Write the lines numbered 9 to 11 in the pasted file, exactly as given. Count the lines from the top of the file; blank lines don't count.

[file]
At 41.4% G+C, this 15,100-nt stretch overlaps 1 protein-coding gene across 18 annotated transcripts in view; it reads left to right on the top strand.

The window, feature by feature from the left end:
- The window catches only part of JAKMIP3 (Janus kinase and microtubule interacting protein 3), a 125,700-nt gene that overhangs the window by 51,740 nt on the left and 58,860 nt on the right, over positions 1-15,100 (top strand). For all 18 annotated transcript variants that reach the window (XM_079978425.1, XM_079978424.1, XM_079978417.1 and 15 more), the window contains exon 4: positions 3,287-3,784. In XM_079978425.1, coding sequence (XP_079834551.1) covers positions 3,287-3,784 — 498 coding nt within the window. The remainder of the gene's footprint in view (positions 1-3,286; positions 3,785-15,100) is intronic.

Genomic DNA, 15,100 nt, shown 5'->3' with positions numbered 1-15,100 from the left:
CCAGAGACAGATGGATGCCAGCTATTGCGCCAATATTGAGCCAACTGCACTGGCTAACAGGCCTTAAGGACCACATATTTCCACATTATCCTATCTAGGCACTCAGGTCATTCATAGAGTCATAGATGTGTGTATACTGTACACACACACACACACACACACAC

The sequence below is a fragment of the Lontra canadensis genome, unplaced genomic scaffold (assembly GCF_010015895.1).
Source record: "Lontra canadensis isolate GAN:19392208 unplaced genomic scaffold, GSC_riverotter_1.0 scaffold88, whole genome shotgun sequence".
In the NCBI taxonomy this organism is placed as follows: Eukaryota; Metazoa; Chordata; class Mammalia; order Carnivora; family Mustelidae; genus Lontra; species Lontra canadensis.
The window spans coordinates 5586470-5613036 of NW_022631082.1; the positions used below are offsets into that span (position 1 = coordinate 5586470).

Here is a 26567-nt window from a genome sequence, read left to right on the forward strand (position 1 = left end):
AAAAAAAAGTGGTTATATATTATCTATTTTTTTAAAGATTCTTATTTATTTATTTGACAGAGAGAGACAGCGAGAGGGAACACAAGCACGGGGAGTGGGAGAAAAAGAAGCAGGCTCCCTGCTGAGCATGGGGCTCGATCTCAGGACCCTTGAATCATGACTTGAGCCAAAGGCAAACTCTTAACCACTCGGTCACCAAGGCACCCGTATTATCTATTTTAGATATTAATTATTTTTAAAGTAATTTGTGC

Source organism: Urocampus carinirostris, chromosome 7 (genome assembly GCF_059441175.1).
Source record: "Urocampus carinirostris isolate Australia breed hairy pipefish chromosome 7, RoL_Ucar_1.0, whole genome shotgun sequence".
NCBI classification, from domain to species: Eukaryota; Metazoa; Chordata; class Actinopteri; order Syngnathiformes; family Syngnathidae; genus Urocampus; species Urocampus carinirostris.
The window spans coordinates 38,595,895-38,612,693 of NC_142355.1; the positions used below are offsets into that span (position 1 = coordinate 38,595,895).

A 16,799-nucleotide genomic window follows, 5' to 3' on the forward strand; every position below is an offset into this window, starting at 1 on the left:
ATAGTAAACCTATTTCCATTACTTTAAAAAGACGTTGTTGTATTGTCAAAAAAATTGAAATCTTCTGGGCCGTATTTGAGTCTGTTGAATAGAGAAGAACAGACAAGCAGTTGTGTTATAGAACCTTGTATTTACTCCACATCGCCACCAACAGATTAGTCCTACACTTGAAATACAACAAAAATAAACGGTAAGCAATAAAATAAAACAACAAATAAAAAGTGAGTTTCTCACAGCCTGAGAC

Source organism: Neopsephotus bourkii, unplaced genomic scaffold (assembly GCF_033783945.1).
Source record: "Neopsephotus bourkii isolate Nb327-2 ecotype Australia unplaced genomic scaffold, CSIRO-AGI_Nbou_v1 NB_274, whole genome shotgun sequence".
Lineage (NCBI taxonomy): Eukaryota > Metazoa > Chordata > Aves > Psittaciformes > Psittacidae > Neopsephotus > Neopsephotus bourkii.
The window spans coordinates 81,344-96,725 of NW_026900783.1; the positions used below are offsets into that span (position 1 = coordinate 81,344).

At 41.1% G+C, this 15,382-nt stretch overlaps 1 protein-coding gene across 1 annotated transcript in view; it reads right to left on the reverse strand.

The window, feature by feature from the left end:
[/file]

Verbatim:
The window spans coordinates 5586470-5613036 of NW_022631082.1; the positions used below are offsets into that span (position 1 = coordinate 5586470).

Here is a 26567-nt window from a genome sequence, read left to right on the forward strand (position 1 = left end):
AAAAAAAAGTGGTTATATATTATCTATTTTTTTAAAGATTCTTATTTATTTATTTGACAGAGAGAGACAGCGAGAGGGAACACAAGCACGGGGAGTGGGAGAAAAAGAAGCAGGCTCCCTGCTGAGCATGGGGCTCGATCTCAGGACCCTTGAATCATGACTTGAGCCAAAGGCAAACTCTTAACCACTCGGTCACCAAGGCACCCGTATTATCTATTTTAGATATTAATTATTTTTAAAGTAATTTGTGC